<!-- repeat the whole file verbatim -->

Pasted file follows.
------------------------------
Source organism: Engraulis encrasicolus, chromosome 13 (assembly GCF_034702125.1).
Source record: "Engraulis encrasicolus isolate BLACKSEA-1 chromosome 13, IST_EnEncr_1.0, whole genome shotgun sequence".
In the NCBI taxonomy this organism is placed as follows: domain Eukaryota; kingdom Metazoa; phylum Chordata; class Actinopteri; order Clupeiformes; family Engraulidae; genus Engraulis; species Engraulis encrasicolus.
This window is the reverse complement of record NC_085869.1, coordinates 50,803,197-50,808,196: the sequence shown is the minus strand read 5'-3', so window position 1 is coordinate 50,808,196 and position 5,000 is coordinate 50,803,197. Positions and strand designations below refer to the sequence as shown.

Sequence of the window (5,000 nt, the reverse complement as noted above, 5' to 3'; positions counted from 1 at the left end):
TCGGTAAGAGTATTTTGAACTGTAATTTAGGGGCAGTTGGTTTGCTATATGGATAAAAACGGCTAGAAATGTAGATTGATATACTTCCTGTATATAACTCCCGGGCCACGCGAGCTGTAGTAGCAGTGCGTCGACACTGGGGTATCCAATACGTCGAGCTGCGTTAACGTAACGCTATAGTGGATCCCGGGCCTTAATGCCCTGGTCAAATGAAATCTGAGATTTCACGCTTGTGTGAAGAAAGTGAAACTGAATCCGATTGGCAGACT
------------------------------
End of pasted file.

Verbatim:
Source organism: Engraulis encrasicolus, chromosome 13 (assembly GCF_034702125.1).
Source record: "Engraulis encrasicolus isolate BLACKSEA-1 chromosome 13, IST_EnEncr_1.0, whole genome shotgun sequence".
In the NCBI taxonomy this organism is placed as follows: domain Eukaryota; kingdom Metazoa; phylum Chordata; class Actinopteri; order Clupeiformes; family Engraulidae; genus Engraulis; species Engraulis encrasicolus.
This window is the reverse complement of record NC_085869.1, coordinates 50,803,197-50,808,196: the sequence shown is the minus strand read 5'-3', so window position 1 is coordinate 50,808,196 and position 5,000 is coordinate 50,803,197. Positions and strand designations below refer to the sequence as shown.

Sequence of the window (5,000 nt, the reverse complement as noted above, 5' to 3'; positions counted from 1 at the left end):
TCGGTAAGAGTATTTTGAACTGTAATTTAGGGGCAGTTGGTTTGCTATATGGATAAAAACGGCTAGAAATGTAGATTGATATACTTCCTGTATATAACTCCCGGGCCACGCGAGCTGTAGTAGCAGTGCGTCGACACTGGGGTATCCAATACGTCGAGCTGCGTTAACGTAACGCTATAGTGGATCCCGGGCCTTAATGCCCTGGTCAAATGAAATCTGAGATTTCACGCTTGTGTGAAGAAAGTGAAACTGAATCCGATTGGCAGACT